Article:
Power doctrine of Ajit Doval: Why it is much better than empty Gandhi-giri
NSA Ajit Doval enunciated the right ideas on how India should seek to strengthen itself and learn to punch at its weight.
We have not seen much clarity in Indian strategic thinking despite the coming and going of governments. Maybe, this is now changing. Ajit Doval, our National Security Advisor (NSA), spoke in Mumbai yesterday (4 August) on "State Security, statecraft and Conflict of Values", and he had this to say: "India has a mentality to punch below its weight. We should not punch below our weight or above our weight, but improve our weight and punch proportionately."
This is a simple, if not all that original, statement on the importance of wielding power effectively — something Indians have seldom thought through in over 5,000 years of civilisational history, despite indulging in periodic speculation about the true nature of power. If Doval and his boss Narendra Modi convert this principle into strategic thought and purposive action on the ground, India will be a safer place in the longer term.
Among other things, Doval pointed out the obvious: weak states invite trouble rather than mitigate or combat it. "If you make a provocation, you are partly responsible. But if you are not able to exercise power, it is as good as not having it," The Indian Express quotes him as saying. This again is something that is obvious to all but those who substitute emotion for clear-headed thinking – and especially those peaceniks who believe lighting candles at Wagah or offering unilateral concessions will bring peace with Pakistan. This is useful idiocy from Pakistan's point of view, but won't do much for the security of Indians.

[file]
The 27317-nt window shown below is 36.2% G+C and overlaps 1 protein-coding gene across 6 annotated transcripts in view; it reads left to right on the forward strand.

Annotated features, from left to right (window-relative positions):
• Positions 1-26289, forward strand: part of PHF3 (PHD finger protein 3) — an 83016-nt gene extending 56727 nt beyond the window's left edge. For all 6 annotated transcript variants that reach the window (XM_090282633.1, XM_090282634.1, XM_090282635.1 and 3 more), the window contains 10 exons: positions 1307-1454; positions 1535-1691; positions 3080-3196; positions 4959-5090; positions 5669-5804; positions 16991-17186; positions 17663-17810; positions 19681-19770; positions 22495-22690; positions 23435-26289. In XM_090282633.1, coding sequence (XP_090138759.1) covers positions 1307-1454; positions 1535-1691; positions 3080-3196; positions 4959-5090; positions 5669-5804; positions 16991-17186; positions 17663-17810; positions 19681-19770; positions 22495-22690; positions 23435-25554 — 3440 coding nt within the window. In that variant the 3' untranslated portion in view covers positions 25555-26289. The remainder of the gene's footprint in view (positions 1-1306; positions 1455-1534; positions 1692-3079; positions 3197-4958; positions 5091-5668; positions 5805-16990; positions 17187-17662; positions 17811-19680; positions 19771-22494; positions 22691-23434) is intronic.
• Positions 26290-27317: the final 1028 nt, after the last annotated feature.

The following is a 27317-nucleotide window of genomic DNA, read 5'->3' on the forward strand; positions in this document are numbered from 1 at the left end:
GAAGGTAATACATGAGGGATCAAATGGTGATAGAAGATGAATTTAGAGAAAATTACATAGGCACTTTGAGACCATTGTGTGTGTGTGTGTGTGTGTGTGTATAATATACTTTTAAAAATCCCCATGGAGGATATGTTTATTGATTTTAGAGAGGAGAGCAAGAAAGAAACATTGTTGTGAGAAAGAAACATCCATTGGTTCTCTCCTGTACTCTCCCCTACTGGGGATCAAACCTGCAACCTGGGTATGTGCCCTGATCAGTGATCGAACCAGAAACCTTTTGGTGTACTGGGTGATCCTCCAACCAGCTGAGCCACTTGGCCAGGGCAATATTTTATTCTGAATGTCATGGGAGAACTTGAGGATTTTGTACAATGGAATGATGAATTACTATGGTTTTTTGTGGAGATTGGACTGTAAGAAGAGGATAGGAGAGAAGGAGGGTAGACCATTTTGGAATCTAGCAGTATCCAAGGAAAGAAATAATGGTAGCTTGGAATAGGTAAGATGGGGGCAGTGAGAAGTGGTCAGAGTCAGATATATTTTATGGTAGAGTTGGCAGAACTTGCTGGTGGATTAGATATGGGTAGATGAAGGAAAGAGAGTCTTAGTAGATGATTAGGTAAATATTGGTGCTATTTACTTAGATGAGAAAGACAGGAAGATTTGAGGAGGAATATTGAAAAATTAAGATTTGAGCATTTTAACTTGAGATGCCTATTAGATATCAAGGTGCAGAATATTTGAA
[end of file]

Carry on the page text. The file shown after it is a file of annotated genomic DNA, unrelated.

Doval also made an important distinction between individual morality and state actions. An individual can embrace non-violence and accept non-retaliation as a personal principle, but a state cannot. States have to act for the larger good, and a "nation will have to take recourse to all means to protect itself."
He also pointed out the silliness of assertions that hanging Yakub Memon, convicted for the 1993 Mumbai blasts, was some kind of "state-sponsored killing", as Shashi Tharoor tweeted. Doval said: "The first duty of the government of India is to protect itself. In this protection, conflict of interest is automatic...when a state acts in a judicial way (through) the due process of law, its actions are correct, and it does not reduce you to murderers." (Note: One presumes when Doval talked of the government of India, he meant the Indian state and not a specific government.)